I am sure that is "hell" of a discussion .. can you link me there? I have an opinion on that one too!

Boycott PTS-DPOS! They are impostors.

Offline robrigo

Re: What are the forks of BitShares being legitimately developed?
« Reply #5 on: December 14, 2014, 11:35:53 PM »
Since that thread is locked , I am going to continue the discussion here. I would like to hear what the BitShares team thinks about requiring an airdrop of AGS to PTS to maintain the favor of the community.

I feel that DPOS PTS deserves consideration by the community to give it a pass here but I can see how people would take the opinion that it is a violation of the social consensus.

DPOS PTS is cheaper to maintain and the discussion of moving PTS has been long going, even before the superDAC merger. I don't see why we should tilt the PTS / AGS split in favor of AGS instead of maintaining the current split other than semantics. Moving PTS to DPOS is beneficial for the whole community because it will cost us less to maintain. Of course it will still cost more than killing PTS; but I personally would like to see it live on for future DACs to snapshot. Combining AGS / PTS into one user issued asset and making that the new consensus tool would be my preferred option but I will support DPOS PTS in case that doesn't happen. In some ways DPOS PTS is the simpler upgrade path, because nobody has to step up to be the GENESIS issuer.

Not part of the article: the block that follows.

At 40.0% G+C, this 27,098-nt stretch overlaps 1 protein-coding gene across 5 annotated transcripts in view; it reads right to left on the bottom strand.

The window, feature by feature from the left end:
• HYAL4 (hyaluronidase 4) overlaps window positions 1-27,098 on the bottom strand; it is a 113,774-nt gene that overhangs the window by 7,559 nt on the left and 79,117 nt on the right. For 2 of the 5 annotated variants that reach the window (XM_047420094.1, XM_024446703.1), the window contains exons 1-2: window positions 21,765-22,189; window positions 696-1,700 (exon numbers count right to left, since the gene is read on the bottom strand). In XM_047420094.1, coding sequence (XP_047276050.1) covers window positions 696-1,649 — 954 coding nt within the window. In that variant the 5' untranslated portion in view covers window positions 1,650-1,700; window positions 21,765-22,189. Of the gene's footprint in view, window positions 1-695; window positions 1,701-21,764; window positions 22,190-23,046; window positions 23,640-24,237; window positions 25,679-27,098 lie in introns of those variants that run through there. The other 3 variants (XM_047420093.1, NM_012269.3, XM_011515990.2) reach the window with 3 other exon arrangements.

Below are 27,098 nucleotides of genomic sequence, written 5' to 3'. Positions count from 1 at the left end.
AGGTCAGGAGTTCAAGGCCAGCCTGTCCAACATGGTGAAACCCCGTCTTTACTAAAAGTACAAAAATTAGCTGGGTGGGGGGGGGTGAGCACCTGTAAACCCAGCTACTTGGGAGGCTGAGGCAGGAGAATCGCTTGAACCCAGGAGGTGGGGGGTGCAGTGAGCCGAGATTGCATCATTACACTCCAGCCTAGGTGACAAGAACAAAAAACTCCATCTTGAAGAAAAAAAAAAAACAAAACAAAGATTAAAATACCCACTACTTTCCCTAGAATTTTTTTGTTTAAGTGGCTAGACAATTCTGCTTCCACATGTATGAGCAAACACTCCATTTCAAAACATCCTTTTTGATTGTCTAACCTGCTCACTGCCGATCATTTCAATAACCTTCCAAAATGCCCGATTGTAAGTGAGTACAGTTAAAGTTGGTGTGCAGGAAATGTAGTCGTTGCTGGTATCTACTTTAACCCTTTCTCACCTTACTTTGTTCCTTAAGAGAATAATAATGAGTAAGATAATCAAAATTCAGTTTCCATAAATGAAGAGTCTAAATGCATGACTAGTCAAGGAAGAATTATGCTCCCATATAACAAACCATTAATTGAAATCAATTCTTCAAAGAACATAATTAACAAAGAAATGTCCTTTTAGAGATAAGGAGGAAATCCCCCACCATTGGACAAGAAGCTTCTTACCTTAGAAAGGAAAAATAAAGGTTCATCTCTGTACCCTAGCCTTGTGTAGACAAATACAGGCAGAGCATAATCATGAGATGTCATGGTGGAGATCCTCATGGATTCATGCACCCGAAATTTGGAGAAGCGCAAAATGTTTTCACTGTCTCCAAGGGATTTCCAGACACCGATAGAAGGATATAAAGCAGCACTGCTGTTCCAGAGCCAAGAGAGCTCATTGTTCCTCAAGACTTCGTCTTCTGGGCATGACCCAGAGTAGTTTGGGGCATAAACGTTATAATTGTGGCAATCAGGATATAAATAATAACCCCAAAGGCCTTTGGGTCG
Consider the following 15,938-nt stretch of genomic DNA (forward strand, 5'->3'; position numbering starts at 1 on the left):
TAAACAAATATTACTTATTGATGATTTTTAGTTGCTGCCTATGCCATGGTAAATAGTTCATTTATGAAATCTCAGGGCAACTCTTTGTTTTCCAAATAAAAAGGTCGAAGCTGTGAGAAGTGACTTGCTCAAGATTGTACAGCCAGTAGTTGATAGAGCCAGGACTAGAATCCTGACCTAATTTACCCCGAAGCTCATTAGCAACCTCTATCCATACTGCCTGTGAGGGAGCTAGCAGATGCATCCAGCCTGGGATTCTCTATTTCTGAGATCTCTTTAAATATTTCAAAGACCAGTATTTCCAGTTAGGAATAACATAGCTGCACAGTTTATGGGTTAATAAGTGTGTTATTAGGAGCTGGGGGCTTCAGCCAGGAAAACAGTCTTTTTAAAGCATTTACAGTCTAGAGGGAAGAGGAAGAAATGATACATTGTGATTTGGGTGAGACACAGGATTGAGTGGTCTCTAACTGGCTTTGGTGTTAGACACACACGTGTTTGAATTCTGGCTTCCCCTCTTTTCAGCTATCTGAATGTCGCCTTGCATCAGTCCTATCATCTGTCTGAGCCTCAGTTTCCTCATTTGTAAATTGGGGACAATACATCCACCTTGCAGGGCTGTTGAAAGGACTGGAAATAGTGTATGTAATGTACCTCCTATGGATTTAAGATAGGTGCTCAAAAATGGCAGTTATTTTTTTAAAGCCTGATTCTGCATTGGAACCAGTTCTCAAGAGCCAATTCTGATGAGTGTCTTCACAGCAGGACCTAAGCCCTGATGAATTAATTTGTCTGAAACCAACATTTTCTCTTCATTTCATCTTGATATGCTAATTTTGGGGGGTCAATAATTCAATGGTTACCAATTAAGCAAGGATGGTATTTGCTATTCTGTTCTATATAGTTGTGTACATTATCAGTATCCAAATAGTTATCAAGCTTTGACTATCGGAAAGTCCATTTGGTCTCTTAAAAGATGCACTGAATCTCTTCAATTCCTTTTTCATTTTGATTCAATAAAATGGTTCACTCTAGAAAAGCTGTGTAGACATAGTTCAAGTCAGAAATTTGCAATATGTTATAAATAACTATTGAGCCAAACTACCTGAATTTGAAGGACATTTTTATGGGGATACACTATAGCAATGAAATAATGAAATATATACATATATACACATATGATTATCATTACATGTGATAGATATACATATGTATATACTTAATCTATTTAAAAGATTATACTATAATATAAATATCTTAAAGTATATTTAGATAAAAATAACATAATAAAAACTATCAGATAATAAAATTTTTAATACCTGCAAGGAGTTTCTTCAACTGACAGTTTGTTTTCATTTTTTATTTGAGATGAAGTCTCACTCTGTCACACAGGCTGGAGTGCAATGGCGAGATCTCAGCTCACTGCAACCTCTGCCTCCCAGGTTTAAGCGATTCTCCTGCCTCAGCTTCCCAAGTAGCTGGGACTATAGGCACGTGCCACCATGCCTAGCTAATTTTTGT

What do you think vikram?

Offline toast

Re: What are the forks of BitShares being legitimately developed?
« Reply #6 on: December 15, 2014, 12:22:28 AM »
Well complaining that DPOS-PTS doesn't honor the social consensus when it is an attempt to upgrade (replace) PTS is pretty dumb IMO. If it did, it wouldn't be serving its stated purpose, which would mean it would be ignored by default.

DPOS-PTS with AGS as a user asset would be fine.
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Offline robrigo

Re: What are the forks of BitShares being legitimately developed?
« Reply #7 on: December 15, 2014, 12:25:42 AM »
Well complaining that DPOS-PTS doesn't honor the social consensus when it is an attempt to upgrade (replace) PTS is pretty dumb IMO. If it did, it wouldn't be serving its stated purpose, which would mean it would be ignored by default.

DPOS-PTS with AGS as a user asset would be fine.